Gaming firms Electronic Arts, Ubisoft and Activision Blizzard have all stopped selling games and digital products in both Russia and Belarus. Japanese firm Nintendo has also locked Russians out from its online store after the firm decided to stop accepting payments in rouble following the steep fall in its value since the conflict started. Microsoft, which runs Xbox, has also suspended sales of its gaming products while PlayStation-owner Sony is thought to have halted the release of its new Gran Turismo title despite having kept quiet on the situation so far.

Elsewhere, others have tried to ensure that people are not swayed by propaganda or misleading information about the conflict as social media platforms like Facebook-owner Meta and Tik Tok’s Bytedance seek to remove or limit content coming from Russia-state media. However, this has also prompted a response from Russia, which has now started to limit or even block social media sites to prevent Russians from viewing news produced overseas, prompting a surge in demand for Virtual Private Networks (VPNs) that help citizens circumnavigate any location-based restrictions. Twitter said yesterday that it was trying to restore its service in the country as users struggle to access its platform under the new government rules.

Snapchat’s owner Snap has also stopped running all advertising in Russia, Belarus and Ukraine in order to avoid falling foul of sanctions. Spotify has also looked to silence outfits like RT and Sputnik from its services outside the country, but has so far refrained from pulling the plug on its service in Russia altogether despite closing its new offices.

 

Food and drink

Major western food and drink brands have also decided to temporarily halt sales and close their stores across Russia.

McDonalds has closed all 850 of its stores but has said it is continuing to pay its 62,000 employees in the country. Notably, whereas McDonalds typically franchises its restaurants out in most countries, it owns most of its Russian stores, which are thought to have accounted for around 9% of global sales last year. Coffee giant Starbucks has also suspended all business activities and stopped sending supplies while simultaneously committing to support its 2,000 franchisees. Coca-Cola and PepsiCo, as well as some beer brewers including Carlsberg and Heineken, have also halted sales and advertising in Russia. Notably, some western supermarkets have also started to remove Russian-made brands from their shelves.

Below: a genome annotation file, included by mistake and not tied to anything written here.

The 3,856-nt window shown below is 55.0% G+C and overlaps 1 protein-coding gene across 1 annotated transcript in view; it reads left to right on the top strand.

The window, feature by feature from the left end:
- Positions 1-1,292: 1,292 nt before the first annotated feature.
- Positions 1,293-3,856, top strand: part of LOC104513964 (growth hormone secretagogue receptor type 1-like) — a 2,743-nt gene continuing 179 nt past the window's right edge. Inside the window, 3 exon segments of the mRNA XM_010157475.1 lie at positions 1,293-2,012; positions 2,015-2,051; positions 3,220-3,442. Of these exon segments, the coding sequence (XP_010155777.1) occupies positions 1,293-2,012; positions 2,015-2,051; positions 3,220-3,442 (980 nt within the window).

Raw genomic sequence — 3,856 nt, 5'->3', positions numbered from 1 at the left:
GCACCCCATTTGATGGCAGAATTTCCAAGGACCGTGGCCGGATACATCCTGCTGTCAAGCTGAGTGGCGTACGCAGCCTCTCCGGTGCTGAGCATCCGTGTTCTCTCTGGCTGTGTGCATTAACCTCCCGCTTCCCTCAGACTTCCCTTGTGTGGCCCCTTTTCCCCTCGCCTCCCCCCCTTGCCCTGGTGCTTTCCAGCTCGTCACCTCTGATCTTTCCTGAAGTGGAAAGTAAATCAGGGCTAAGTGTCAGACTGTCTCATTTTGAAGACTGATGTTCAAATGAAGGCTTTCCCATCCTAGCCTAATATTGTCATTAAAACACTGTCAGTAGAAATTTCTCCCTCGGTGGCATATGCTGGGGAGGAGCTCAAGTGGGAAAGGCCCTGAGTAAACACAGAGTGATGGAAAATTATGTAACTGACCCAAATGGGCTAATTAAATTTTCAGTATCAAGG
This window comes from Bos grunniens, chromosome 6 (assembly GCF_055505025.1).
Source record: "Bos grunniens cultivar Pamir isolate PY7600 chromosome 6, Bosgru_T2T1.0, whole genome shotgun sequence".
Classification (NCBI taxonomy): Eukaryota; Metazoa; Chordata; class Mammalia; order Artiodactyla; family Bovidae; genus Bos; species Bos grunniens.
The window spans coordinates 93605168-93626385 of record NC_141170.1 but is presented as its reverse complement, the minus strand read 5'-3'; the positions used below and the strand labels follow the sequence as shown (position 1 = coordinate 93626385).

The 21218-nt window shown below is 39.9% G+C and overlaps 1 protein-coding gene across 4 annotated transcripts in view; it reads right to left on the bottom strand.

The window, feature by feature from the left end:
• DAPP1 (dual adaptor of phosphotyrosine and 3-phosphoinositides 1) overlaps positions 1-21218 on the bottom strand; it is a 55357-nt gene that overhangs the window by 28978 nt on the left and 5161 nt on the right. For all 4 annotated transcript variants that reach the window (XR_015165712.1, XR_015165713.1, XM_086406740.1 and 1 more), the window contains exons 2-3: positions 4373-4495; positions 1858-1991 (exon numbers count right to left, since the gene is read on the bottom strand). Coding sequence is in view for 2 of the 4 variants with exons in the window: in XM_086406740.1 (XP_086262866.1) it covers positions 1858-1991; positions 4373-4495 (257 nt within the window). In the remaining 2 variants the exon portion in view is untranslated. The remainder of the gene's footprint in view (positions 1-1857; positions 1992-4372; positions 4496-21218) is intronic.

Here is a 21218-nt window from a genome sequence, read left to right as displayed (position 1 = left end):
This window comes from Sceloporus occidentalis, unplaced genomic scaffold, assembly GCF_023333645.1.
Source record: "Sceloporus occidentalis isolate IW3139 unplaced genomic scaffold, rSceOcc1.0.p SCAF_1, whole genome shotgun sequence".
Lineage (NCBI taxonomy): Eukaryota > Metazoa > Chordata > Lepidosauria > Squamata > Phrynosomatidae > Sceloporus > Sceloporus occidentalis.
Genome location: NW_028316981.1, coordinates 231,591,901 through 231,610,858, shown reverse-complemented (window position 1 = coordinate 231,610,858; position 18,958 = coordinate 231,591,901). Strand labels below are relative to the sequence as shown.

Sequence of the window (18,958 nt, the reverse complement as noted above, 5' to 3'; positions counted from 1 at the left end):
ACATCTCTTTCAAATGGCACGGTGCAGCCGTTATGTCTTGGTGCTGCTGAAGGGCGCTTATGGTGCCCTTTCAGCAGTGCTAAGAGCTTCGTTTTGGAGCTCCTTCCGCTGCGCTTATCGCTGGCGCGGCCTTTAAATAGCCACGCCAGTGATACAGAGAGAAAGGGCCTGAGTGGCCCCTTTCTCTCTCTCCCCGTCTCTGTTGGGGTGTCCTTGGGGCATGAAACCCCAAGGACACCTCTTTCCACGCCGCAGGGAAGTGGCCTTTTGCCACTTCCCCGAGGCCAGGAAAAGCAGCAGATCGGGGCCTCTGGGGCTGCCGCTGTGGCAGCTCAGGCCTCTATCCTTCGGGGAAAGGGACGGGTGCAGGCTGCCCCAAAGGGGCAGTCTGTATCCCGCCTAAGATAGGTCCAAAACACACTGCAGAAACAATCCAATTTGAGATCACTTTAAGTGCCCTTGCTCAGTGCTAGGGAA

Elsewhere, major consumer brands like Unilever and Kraft Heinz have also stopped shipping goods in and out of Russia and halted advertising in the country.

 

Retailers

Russian high streets are also feeling the heat as western tenants shut up shop.

Nike, Puma and Adidas are among sporting goods retailers to have closed their stores and suspended online sales in Russia, with the latter warning it will take a EUR250 million hit as a result. Other clothing retailers have taken similar action, including jeans maker Levi Strauss and Swedish fashion brand H&M.

Meanwhile, TJX, the parent firm of TJ Maxx and TK Maxx, has said it plans to sell its 25% stake in Russian low-cost retail chain Familia that it bought for around $225 million back in 2019, although it does not have any direct operations in the country. Swedish flat-pack furniture specialist IKEA has also seen a flood of demand as Russians try to buy what they can after it warned it was also temporarily closing stores and stopping the import and export of goods and materials in and out of Russia and Belarus.

 

Luxury goods

One area of retail that has acted swiftly is the luxury goods market, which is hugely popular in Russia. Figures from Statista suggest the market, covering everything from cosmetics and perfume to handbags and clothing, is worth some $4.7 billion in sales each year.

Burberry, Louis Vuitton, Hermes, Kering, Chanel, Prada and Estee Lauder are among those to have shut stores and boutiques and halted deliveries to the country despite luxury goods having so far evaded western sanctions, meaning they could still be shipped into the country. However, the exit of western payment firms makes international payments more difficult and others have highlighted operational problems getting stuff across the border.

 

Travel

Unlike other industries that have chosen to review their businesses in Russia, airlines have been forced to overhaul the way they work in order to get around the ban on civilian aircraft in Russia and Ukraine. Airlines and shipping companies are having to reroute their trips to navigate the new lines drawn on the map, forcing them to spend more on fuel at a time when oil prices are soaring higher due to the conflict.